When the unrest erupts into violence, she and Kristos are drawn into a deadly magical plot. Sophie is torn — between her family and her future.



Doreen’s Thoughts

Rowenna Miller does an excellent job portraying the balancing act that her protagonist, Sophie, performs between the haves and the have-nots. Seemingly based on the French Revolution, Torn focuses on a young dressmaker who also can cast spells into the clothing that she sews. As a shopkeeper, Sophie deals with the upper class and the aristocracy and employs two other shopgirls. However, her brother, Kristos, is one of the leaders of the growing disenfranchised who wish to overthrow a government that fosters such great inequities as currently exist between the rich and the poor.

Viewed as an artist for her charm skills, Sophie is invited by a member of the aristocracy to join an intellectual and artistic salon. Sophie is intrigued by the intelligent discourse and the artistic works they celebrate. She meets Theodor, who happens to be in line as an heir to the throne. She also learns more about the aristocratic world and why/how they happen to think, making her more convinced than ever to remain neutral.

To force Sophie to utilize her spell-casting skills on behalf of the revolution, the group kidnaps and threatens her brother’s life. She is forced to support a cause that she understands but does not embrace, twisting her gift to cast curses rather than positive spells. As revolutionary talk sparks into violence, Sophe is trapped with Theodor and her salon friends as the palace itself is attacked. She is forced once again to choose between continuing to help the revolutionaries or confessing to her new love and endangering her brother’s life.

I thoroughly enjoyed this story, especially the touch of magic added by the spell-casting through sewing. Miller does a terrific job of making each side in the conflict equally compelling and sympathetic, leading the reader to understand Sophie’s reluctance to take a position. The characters were well written, and the twist at the end is perfectly believable. Torn is a strong beginning to The Unraveled Kingdom Trilogy.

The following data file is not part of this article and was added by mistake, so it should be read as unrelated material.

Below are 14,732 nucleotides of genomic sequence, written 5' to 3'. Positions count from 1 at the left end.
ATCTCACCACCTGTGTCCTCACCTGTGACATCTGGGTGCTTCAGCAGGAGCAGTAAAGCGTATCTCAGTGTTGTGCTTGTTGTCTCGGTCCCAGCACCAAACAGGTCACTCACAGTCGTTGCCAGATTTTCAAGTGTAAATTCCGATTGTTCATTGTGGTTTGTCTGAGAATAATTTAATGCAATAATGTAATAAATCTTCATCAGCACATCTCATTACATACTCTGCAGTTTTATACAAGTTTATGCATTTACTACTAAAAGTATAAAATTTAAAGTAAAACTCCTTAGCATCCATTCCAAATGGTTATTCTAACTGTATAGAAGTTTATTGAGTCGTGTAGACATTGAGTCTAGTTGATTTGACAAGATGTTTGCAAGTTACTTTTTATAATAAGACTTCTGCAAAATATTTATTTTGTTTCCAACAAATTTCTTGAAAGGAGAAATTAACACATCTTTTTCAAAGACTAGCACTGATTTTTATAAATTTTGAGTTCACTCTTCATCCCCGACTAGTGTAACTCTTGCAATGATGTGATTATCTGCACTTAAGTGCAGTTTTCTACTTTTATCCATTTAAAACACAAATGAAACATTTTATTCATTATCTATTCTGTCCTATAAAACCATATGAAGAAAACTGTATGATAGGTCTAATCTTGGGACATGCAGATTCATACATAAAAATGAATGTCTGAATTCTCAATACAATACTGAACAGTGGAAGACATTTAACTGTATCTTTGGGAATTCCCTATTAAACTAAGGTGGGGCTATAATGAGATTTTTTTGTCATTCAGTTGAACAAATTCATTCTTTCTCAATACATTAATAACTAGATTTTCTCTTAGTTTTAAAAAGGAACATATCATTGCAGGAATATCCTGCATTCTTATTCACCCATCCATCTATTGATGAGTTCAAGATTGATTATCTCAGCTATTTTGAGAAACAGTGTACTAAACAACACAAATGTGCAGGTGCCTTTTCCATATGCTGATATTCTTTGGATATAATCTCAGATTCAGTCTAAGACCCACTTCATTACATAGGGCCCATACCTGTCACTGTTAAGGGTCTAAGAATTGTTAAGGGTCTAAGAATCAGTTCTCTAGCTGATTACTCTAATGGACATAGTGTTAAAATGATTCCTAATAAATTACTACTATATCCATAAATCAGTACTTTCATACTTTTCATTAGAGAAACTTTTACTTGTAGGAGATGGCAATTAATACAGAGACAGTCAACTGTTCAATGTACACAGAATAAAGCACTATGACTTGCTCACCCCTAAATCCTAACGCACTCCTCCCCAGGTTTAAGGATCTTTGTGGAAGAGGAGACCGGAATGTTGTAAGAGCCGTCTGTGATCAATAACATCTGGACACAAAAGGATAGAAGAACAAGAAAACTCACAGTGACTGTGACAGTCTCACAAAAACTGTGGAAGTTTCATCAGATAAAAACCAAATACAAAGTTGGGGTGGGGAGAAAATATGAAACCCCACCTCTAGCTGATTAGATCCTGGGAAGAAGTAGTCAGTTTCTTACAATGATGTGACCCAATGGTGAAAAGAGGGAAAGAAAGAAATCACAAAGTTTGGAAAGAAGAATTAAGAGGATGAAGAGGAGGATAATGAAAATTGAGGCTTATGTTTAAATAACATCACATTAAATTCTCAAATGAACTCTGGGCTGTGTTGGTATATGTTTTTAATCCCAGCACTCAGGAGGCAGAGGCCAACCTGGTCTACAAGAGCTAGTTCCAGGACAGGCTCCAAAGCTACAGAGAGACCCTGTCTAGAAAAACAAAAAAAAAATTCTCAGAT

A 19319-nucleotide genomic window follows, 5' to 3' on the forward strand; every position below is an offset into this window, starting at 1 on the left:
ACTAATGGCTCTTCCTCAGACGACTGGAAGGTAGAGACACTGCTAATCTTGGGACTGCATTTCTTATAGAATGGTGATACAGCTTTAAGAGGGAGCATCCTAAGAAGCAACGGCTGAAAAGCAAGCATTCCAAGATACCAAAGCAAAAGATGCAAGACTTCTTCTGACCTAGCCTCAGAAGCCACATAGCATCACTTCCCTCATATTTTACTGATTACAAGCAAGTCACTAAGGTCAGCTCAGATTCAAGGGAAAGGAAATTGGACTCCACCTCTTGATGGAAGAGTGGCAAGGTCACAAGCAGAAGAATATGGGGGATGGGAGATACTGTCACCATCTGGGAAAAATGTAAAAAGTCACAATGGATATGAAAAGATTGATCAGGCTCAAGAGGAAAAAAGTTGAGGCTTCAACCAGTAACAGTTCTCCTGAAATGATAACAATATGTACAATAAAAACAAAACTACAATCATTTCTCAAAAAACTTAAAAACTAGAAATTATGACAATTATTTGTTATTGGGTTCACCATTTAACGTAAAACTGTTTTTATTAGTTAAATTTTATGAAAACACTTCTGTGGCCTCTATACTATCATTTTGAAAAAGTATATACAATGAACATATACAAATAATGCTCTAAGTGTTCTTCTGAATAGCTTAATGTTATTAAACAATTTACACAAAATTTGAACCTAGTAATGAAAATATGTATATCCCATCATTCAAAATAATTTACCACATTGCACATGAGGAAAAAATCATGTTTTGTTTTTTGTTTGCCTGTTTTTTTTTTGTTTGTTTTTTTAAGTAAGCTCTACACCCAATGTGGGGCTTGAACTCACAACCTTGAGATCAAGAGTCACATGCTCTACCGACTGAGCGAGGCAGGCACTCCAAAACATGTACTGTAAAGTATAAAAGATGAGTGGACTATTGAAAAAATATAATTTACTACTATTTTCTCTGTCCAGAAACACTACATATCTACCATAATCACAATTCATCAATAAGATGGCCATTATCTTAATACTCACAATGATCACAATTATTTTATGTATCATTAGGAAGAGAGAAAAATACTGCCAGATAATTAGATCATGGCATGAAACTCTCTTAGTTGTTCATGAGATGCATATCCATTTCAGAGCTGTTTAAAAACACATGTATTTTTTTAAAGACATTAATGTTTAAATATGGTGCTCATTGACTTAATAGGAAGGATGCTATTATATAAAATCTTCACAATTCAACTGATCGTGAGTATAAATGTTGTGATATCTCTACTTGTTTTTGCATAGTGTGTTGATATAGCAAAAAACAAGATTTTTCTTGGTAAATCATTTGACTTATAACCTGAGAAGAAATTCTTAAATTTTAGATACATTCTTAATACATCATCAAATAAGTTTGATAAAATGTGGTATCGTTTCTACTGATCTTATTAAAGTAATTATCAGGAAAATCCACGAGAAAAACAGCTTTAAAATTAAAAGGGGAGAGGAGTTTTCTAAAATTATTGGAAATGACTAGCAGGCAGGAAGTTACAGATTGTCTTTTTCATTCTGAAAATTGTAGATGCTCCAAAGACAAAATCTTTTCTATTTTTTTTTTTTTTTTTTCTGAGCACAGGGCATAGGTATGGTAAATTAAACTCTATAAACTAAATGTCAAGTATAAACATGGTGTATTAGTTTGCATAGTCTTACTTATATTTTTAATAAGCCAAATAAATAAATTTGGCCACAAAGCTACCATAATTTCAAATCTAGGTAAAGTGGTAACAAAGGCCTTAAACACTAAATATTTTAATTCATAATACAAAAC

SPFBO 2017 Review: Devil’s Night Dawning by Damien Black


Devil’s Night Dawning
Author:  Damien Black
Series:  The Broken Stone Chronicle 1
Publisher:  Damien Black, July 2016
Format:  Trade Paperback and Kindle eBook, 650 pages
List Price:  US$17.99 (print); US$4.99 (Kindle eBook)
ISBN:  9780995492806 (print); ASIN: B01J5WHFVU (eBook)

SPFBO 2017 Review: Devil’s Night Dawning by Damien Black
As a kingdom teeters on the brink of war, two witch hunters fight to stop a warlock before he unleashes an ancient evil…

For centuries, the Argolian Order has protected the mortal vale from the dark forces of the Other Side. Now the barrier between worlds is breaking down, and two monks must survive a civil war before they can stop the wizard responsible.

When Adelko is assigned to legendary exorcist and witch hunter Horskram, he expects an adventurous life. Death by adventure isn’t what he had in mind – but it seems the only outcome when they learn of a sorcerous theft that threatens the world.

The thief wants to silence them – permanently. And so Horskram and Adelko flee from one danger to another as the Jarl of Thule leads a rebel army against the King of Northalde, plunging the realm into conflict.

And on the Other Side, demonkind reawakens…

The Broken Stone Chronicle is a riveting tale of war, quest, magic and horror for fans of medieval fantasy, sword and sorcery, dark fantasy and epic fantasy. Buy a copy now!

Finalist in the Mark Lawrence SPFBO 2017 competition



Doreen’s Thoughts